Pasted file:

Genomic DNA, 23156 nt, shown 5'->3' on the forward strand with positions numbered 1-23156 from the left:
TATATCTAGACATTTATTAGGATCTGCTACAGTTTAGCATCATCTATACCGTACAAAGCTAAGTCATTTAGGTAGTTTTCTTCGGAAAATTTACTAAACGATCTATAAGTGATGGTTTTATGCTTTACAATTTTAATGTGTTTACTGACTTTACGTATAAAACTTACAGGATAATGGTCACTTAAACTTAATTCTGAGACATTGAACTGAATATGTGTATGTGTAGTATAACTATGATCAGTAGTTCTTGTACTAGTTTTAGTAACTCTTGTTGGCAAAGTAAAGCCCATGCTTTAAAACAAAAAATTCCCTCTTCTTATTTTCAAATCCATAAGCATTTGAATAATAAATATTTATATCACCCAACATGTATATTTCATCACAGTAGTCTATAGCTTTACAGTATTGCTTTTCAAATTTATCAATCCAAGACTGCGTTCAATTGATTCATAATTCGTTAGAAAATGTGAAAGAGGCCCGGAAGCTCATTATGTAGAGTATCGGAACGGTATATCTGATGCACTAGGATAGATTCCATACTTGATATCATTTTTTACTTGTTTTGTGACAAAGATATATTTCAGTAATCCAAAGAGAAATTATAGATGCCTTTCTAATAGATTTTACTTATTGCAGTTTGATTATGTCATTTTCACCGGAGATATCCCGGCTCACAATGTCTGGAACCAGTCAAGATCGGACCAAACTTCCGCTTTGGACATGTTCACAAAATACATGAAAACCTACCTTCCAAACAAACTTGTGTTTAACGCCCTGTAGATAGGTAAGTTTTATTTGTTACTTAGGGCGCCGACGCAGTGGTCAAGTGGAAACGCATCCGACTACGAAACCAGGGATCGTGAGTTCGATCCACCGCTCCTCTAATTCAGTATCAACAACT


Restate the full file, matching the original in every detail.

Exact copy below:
Genomic DNA, 23156 nt, shown 5'->3' on the forward strand with positions numbered 1-23156 from the left:
TATATCTAGACATTTATTAGGATCTGCTACAGTTTAGCATCATCTATACCGTACAAAGCTAAGTCATTTAGGTAGTTTTCTTCGGAAAATTTACTAAACGATCTATAAGTGATGGTTTTATGCTTTACAATTTTAATGTGTTTACTGACTTTACGTATAAAACTTACAGGATAATGGTCACTTAAACTTAATTCTGAGACATTGAACTGAATATGTGTATGTGTAGTATAACTATGATCAGTAGTTCTTGTACTAGTTTTAGTAACTCTTGTTGGCAAAGTAAAGCCCATGCTTTAAAACAAAAAATTCCCTCTTCTTATTTTCAAATCCATAAGCATTTGAATAATAAATATTTATATCACCCAACATGTATATTTCATCACAGTAGTCTATAGCTTTACAGTATTGCTTTTCAAATTTATCAATCCAAGACTGCGTTCAATTGATTCATAATTCGTTAGAAAATGTGAAAGAGGCCCGGAAGCTCATTATGTAGAGTATCGGAACGGTATATCTGATGCACTAGGATAGATTCCATACTTGATATCATTTTTTACTTGTTTTGTGACAAAGATATATTTCAGTAATCCAAAGAGAAATTATAGATGCCTTTCTAATAGATTTTACTTATTGCAGTTTGATTATGTCATTTTCACCGGAGATATCCCGGCTCACAATGTCTGGAACCAGTCAAGATCGGACCAAACTTCCGCTTTGGACATGTTCACAAAATACATGAAAACCTACCTTCCAAACAAACTTGTGTTTAACGCCCTGTAGATAGGTAAGTTTTATTTGTTACTTAGGGCGCCGACGCAGTGGTCAAGTGGAAACGCATCCGACTACGAAACCAGGGATCGTGAGTTCGATCCACCGCTCCTCTAATTCAGTATCAACAACT